Pit vipers, by contrast, typically have one large, deep pit on either side of their heads, and the structure is more complex, lined with a richly vascularized membrane covering an air-filled chamber that directs heat onto the IR-sensitive tissue. This geometry maximizes heat absorption, Julius notes, and also ensures efficient cooling of the pit, which reduces thermal afterimages. In , Julius and Elena Gracheva, now at Yale University, identified the heat-sensitive ion channel TRPA1 transient receptor potential cation channel A1 that triggers the trigeminal nerve signal in both groups of snakes Nature , The same channels in humans are activated by chemical irritants such as mustard oil or by acid, and the resulting signal is similar to those produced by wounds on the skin, Gracheva says.

In snakes, these channels have mutated to become sensitive to heat as well. Vampire bats—which, true to their name, feed on the blood of other creatures—are the only mammals known to have a highly developed infrared sense. In , Julius, Gracheva, and their colleagues identified the key heat-sensitive ion channel in vampire bats as TRPV1 Nature , More than 30 years ago biologists Peter Hartline , now of New England Biolabs in Ipswich, Massachusetts, and Eric Newman , now at the University of Minnesota, found that information from the snake pit organ activates a brain region called the optic tectum known in mammals as the superior colliculus , which is known to process visual input Science , , The pit organ appears to act like a pinhole camera for infrared light, producing an IR image, Newman says.

In recent years, evidence for electroreception has been accumulating all over the animal kingdom: in monotremes such as the platypus , crayfish, dolphins, and, most recently, bees. These bundles of sensory cells, situated at the end of jelly-filled pores in the skin, detect electric fields in the water surrounding the fish and send signals to the brain.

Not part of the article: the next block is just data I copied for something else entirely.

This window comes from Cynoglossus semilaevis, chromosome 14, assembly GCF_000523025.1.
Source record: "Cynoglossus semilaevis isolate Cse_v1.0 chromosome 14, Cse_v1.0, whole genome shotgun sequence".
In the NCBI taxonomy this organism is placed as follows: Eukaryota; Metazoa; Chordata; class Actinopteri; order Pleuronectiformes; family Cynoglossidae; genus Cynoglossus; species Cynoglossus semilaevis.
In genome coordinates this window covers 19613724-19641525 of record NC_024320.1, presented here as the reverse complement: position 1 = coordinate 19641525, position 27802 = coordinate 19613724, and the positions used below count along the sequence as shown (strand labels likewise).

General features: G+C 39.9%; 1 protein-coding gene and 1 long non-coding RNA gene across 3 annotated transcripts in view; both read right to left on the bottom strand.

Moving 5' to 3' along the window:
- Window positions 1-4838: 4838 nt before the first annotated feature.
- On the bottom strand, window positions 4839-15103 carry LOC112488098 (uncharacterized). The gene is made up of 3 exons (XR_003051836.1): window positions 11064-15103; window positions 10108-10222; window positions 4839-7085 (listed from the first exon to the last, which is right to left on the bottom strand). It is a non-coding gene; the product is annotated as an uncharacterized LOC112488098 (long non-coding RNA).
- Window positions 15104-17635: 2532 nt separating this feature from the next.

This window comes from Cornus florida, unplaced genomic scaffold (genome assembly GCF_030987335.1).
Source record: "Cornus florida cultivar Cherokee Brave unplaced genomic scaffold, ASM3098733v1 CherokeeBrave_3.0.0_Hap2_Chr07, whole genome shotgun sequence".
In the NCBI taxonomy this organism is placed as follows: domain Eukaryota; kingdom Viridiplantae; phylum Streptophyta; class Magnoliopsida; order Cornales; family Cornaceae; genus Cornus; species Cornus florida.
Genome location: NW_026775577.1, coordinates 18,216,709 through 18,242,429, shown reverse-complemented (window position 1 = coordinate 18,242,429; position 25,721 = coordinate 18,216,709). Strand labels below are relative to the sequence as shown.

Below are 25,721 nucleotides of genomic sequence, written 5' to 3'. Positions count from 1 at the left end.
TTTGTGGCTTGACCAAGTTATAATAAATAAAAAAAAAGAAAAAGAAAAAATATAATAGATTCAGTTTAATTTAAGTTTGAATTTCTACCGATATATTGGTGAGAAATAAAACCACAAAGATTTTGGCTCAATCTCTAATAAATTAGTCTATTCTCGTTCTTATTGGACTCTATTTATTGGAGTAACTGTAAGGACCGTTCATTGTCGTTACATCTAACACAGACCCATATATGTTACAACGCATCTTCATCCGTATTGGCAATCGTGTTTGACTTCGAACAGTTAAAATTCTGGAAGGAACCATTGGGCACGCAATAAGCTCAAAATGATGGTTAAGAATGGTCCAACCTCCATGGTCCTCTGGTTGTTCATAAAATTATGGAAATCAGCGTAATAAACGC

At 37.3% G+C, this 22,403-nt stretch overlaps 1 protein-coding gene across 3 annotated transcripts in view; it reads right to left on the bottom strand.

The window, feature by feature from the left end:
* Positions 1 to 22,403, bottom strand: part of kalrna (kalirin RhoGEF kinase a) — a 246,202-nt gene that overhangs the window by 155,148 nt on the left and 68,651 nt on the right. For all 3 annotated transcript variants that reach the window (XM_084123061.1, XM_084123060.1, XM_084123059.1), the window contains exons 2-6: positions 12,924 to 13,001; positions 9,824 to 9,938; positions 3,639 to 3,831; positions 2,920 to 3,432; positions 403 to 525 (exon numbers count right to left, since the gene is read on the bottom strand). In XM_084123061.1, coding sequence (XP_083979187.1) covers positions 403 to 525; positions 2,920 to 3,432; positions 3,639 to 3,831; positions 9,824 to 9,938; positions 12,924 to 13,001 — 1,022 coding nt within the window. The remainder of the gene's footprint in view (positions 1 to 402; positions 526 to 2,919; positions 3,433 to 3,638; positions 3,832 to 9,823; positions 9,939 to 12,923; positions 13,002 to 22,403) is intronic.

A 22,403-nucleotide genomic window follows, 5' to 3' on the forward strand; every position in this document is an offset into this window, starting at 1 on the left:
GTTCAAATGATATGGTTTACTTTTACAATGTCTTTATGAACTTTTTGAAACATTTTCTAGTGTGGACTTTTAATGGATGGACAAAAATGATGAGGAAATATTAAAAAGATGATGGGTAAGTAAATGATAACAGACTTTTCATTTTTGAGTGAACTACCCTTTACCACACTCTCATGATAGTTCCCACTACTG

The sense is most frequently employed by aquatic or semi-aquatic animals to find prey in environments where other senses are less reliable—in murky or turbid water, for example, or where food can bury itself in sediment.

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Researchers have also documented other functions of electroreception. Electroreception is thought to be an ancestral trait among vertebrates that has subsequently been lost from several lineages including the amniotes—the group comprising reptiles, birds, and mammals , and then re-evolved independently at least twice in teleost fish and once in monotremes. In , researchers added cetaceans to that list, after discovering electroreception in the Guiana dolphin , a resident of murky coastal waters around South America that evolved its electroreceptors from what used to be whiskers Proc R Soc B , doi Most electroreceptors consist of modified hair cells with voltage-sensitive protein channels, arranged in bundles that activate nerves leading to the brain.

Described in by Italian anatomist Stefano Lorenzini, ampullae are extensions of the lateral line system that are present in dense clusters over the heads of cartilaginous fish such as sharks and rays. Each ampulla consists of a bundle of electrosensory cells at the end of a pore filled with a hydrogel that was recently shown to have the highest reported proton conductivity of any known biological material Sci Advances , 2:e, But pinning down how any of these receptors operate at a molecular level remains a challenge, notes Clare Baker, a neuroscientist at the University of Cambridge.

Electrosensitivity in these animals, as in other primitive vertebrates such as the axolotl, depends on modified hair cells that develop as part of the ancestral lateral line system and are homologous to the ampullary organs of sharks. Meanwhile, the field is continuing to uncover surprises.